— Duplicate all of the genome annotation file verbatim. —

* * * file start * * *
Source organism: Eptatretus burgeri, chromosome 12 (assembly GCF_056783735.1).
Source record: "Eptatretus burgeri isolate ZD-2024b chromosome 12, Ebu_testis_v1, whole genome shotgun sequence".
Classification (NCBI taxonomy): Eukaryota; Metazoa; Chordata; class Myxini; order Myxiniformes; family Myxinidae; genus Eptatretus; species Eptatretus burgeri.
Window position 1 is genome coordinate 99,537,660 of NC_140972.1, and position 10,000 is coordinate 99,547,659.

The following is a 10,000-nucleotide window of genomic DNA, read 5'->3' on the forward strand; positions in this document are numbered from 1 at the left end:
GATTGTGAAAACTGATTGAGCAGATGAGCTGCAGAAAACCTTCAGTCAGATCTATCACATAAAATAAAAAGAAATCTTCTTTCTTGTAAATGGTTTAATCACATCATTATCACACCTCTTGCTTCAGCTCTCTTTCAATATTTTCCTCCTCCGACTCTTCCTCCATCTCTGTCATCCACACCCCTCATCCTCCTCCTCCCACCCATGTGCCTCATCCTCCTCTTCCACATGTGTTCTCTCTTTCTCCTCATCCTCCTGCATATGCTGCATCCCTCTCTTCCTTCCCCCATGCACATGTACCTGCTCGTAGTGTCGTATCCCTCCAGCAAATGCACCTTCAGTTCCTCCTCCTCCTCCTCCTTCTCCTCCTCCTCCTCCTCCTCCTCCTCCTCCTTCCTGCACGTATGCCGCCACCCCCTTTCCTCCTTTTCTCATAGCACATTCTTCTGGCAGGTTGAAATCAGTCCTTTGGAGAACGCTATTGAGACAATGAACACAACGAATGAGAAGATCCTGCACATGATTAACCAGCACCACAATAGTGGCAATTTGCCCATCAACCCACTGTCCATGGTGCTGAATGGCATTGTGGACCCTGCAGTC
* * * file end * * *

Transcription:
Source organism: Eptatretus burgeri, chromosome 12 (assembly GCF_056783735.1).
Source record: "Eptatretus burgeri isolate ZD-2024b chromosome 12, Ebu_testis_v1, whole genome shotgun sequence".
Classification (NCBI taxonomy): Eukaryota; Metazoa; Chordata; class Myxini; order Myxiniformes; family Myxinidae; genus Eptatretus; species Eptatretus burgeri.
Window position 1 is genome coordinate 99,537,660 of NC_140972.1, and position 10,000 is coordinate 99,547,659.

The following is a 10,000-nucleotide window of genomic DNA, read 5'->3' on the forward strand; positions in this document are numbered from 1 at the left end:
GATTGTGAAAACTGATTGAGCAGATGAGCTGCAGAAAACCTTCAGTCAGATCTATCACATAAAATAAAAAGAAATCTTCTTTCTTGTAAATGGTTTAATCACATCATTATCACACCTCTTGCTTCAGCTCTCTTTCAATATTTTCCTCCTCCGACTCTTCCTCCATCTCTGTCATCCACACCCCTCATCCTCCTCCTCCCACCCATGTGCCTCATCCTCCTCTTCCACATGTGTTCTCTCTTTCTCCTCATCCTCCTGCATATGCTGCATCCCTCTCTTCCTTCCCCCATGCACATGTACCTGCTCGTAGTGTCGTATCCCTCCAGCAAATGCACCTTCAGTTCCTCCTCCTCCTCCTCCTTCTCCTCCTCCTCCTCCTCCTCCTCCTCCTCCTTCCTGCACGTATGCCGCCACCCCCTTTCCTCCTTTTCTCATAGCACATTCTTCTGGCAGGTTGAAATCAGTCCTTTGGAGAACGCTATTGAGACAATGAACACAACGAATGAGAAGATCCTGCACATGATTAACCAGCACCACAATAGTGGCAATTTGCCCATCAACCCACTGTCCATGGTGCTGAATGGCATTGTGGACCCTGCAGTC